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Newsletter 01/2015

Finance | Slump in Chinese trade


Slump in Chinese trade points to a looming global economic recession. Chinese exports fell by 3.3 per cent in January year-on-year while imports tumbled almost 20 per cent, far exceeding the most pessimistic forecasts and clearly showing that the world economy is going into a recession.

This led to the largest monthly trade suplus in Chinese history of $60 billion as the price of raw materials like coal, oil and iron ore collapsed. Global trade imbalances have never been bigger.

Analysts wrong

In a Reuters poll analysts expected exports to be up 6.3 per cent and imports to slide by three per cent with a trade surplus of $48.9 billion.

The deep slump in imports is the worst since May 2009 when Chinese factories were still slashing inventories in reaction to the global financial crisis.The figures more than confirm the Chinese economic slowdown. Imports from Australia and Russia, both major fuel and commodity suppliers, collapsed by 35 and 29 per cent respectively.

Nor could seasonal factors explain the trade slump as last year the New Year holiday idled factories and financial markets for a week in January, but this year the holiday comes in late February and January was a full month of business as usual.Investors had hoped that the announcement of domestic stimulus spending plans, combined with moves to ease monetary policy, including a reduction in banks’ reserve requirement ratios on Wednesday, would restore confidence and boost demand in China’s struggling manufacturing sector.But it may be that measures taken so far to boost yuan liquidity are insufficient to do much more than offset surging capital outflows.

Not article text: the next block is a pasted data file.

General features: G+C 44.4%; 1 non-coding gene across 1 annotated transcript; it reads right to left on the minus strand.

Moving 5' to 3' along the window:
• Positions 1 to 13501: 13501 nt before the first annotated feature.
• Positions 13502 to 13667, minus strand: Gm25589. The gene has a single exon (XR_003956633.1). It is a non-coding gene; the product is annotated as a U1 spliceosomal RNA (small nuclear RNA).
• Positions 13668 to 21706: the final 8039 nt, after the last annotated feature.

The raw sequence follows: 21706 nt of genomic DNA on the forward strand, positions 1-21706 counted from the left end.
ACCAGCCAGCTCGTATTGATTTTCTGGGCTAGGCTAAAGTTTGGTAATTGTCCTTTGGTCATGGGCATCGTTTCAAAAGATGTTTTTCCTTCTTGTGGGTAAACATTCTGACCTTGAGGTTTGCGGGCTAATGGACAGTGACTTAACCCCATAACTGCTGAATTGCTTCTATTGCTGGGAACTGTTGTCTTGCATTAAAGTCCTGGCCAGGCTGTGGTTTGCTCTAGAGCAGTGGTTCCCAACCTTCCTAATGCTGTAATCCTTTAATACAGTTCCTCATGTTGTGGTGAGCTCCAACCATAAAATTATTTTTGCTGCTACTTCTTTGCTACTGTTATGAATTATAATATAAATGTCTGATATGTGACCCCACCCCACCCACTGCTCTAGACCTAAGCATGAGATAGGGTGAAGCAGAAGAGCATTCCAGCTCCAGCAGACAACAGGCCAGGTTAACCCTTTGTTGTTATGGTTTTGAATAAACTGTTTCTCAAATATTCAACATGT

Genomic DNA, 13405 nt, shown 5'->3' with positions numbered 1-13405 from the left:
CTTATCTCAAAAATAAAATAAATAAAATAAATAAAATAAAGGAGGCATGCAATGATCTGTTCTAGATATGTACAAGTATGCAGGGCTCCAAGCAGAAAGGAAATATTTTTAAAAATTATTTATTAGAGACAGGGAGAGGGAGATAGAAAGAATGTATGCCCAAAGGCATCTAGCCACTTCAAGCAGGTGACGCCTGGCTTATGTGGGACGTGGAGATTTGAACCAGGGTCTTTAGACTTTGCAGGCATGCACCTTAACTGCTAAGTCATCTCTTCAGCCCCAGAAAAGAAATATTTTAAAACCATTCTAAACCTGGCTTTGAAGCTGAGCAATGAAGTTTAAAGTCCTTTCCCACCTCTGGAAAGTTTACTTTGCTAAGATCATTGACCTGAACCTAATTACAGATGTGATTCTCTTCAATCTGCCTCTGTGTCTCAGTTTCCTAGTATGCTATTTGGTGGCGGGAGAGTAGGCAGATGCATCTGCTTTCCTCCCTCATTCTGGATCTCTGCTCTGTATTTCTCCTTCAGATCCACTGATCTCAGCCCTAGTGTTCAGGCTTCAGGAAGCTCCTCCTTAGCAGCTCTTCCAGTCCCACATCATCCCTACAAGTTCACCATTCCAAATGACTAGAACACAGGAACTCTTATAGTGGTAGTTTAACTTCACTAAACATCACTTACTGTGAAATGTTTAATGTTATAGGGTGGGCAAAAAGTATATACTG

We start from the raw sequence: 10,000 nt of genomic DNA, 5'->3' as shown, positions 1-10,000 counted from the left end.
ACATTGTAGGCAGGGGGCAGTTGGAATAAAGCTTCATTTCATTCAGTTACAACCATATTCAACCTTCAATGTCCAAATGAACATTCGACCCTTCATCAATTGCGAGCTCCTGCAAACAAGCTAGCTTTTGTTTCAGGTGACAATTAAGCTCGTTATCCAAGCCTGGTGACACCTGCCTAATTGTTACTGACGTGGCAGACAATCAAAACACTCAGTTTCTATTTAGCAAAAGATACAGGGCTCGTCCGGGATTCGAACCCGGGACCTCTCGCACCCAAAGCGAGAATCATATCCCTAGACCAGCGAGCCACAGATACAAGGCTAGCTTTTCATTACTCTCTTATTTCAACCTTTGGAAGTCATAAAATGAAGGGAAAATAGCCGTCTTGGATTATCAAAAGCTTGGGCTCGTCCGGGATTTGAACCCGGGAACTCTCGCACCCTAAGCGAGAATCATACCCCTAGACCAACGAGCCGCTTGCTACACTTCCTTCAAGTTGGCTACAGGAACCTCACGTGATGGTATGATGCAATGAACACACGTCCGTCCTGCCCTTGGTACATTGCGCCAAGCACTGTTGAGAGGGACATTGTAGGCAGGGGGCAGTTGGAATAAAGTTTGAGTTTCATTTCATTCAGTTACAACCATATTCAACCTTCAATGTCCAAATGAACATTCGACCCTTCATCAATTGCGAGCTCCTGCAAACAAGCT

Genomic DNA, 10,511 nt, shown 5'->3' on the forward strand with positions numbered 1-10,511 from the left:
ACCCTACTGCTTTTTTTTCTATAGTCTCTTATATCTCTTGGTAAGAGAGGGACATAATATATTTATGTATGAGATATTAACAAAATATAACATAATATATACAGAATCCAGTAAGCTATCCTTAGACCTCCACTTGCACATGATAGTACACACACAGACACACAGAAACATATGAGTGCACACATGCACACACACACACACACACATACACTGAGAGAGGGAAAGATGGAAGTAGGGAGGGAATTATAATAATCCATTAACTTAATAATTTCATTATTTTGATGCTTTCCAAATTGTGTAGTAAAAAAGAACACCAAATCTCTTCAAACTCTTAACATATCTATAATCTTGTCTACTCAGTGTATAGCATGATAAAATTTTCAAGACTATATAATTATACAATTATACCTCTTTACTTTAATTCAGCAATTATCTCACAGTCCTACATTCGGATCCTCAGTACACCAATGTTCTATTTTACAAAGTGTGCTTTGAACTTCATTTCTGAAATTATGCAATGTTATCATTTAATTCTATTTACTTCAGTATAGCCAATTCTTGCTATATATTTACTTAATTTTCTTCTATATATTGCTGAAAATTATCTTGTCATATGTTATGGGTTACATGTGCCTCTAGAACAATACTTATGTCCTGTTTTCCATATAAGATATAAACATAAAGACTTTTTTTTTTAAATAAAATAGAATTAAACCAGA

Crashing volumes

There was an across-the-board fall in import volumes of major commodities. Coal imports dropped 40 per cent to 16.8 million tonnes from December’s 27.2 million tonnes. China also cut back on its strategic stocking of crude oil imports, which fell almost eight per cent in volume terms.The US economic recovery did help with US imports from China up 4.8 per cent year-on-year in January to $35 billion.

But European Union imports dropped 4.6 per cent to $33 billion in the same period. Exports to Hong Kong, South Korea and Japan were also down, with exports to Japan slumping over 20 per cent. It’s a terrible start to the year after a poor performance in 2014 when total trade increased by less than half the official target of 7.5 per cent, and even that export data was inflated by fake invoicing as firms speculated in the currency and commodities markets.

Peter Cooper is Editor of Arabian Money and an ABCD member

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